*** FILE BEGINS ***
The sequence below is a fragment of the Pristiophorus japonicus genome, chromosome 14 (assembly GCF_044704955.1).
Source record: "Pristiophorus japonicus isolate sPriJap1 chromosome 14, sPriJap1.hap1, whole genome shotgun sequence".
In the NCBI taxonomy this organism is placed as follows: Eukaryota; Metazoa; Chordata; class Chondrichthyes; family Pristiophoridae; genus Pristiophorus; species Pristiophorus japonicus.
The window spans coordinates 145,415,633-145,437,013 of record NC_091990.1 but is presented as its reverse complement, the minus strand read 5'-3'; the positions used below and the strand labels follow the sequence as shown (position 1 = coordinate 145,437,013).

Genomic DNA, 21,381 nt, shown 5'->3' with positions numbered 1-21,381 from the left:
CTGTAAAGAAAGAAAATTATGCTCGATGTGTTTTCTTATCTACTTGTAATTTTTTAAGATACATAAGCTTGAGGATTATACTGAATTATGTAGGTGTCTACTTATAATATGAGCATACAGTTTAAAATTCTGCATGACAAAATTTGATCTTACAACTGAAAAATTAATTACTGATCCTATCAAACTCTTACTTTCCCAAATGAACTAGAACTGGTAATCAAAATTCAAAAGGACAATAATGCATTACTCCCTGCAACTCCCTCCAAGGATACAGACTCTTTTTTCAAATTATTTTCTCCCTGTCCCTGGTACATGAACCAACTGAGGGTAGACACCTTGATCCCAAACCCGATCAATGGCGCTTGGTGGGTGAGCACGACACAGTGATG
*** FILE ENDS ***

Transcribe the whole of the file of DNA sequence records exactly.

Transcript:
The sequence below is a fragment of the Pristiophorus japonicus genome, chromosome 14 (assembly GCF_044704955.1).
Source record: "Pristiophorus japonicus isolate sPriJap1 chromosome 14, sPriJap1.hap1, whole genome shotgun sequence".
In the NCBI taxonomy this organism is placed as follows: Eukaryota; Metazoa; Chordata; class Chondrichthyes; family Pristiophoridae; genus Pristiophorus; species Pristiophorus japonicus.
The window spans coordinates 145,415,633-145,437,013 of record NC_091990.1 but is presented as its reverse complement, the minus strand read 5'-3'; the positions used below and the strand labels follow the sequence as shown (position 1 = coordinate 145,437,013).

Genomic DNA, 21,381 nt, shown 5'->3' with positions numbered 1-21,381 from the left:
CTGTAAAGAAAGAAAATTATGCTCGATGTGTTTTCTTATCTACTTGTAATTTTTTAAGATACATAAGCTTGAGGATTATACTGAATTATGTAGGTGTCTACTTATAATATGAGCATACAGTTTAAAATTCTGCATGACAAAATTTGATCTTACAACTGAAAAATTAATTACTGATCCTATCAAACTCTTACTTTCCCAAATGAACTAGAACTGGTAATCAAAATTCAAAAGGACAATAATGCATTACTCCCTGCAACTCCCTCCAAGGATACAGACTCTTTTTTCAAATTATTTTCTCCCTGTCCCTGGTACATGAACCAACTGAGGGTAGACACCTTGATCCCAAACCCGATCAATGGCGCTTGGTGGGTGAGCACGACACAGTGATG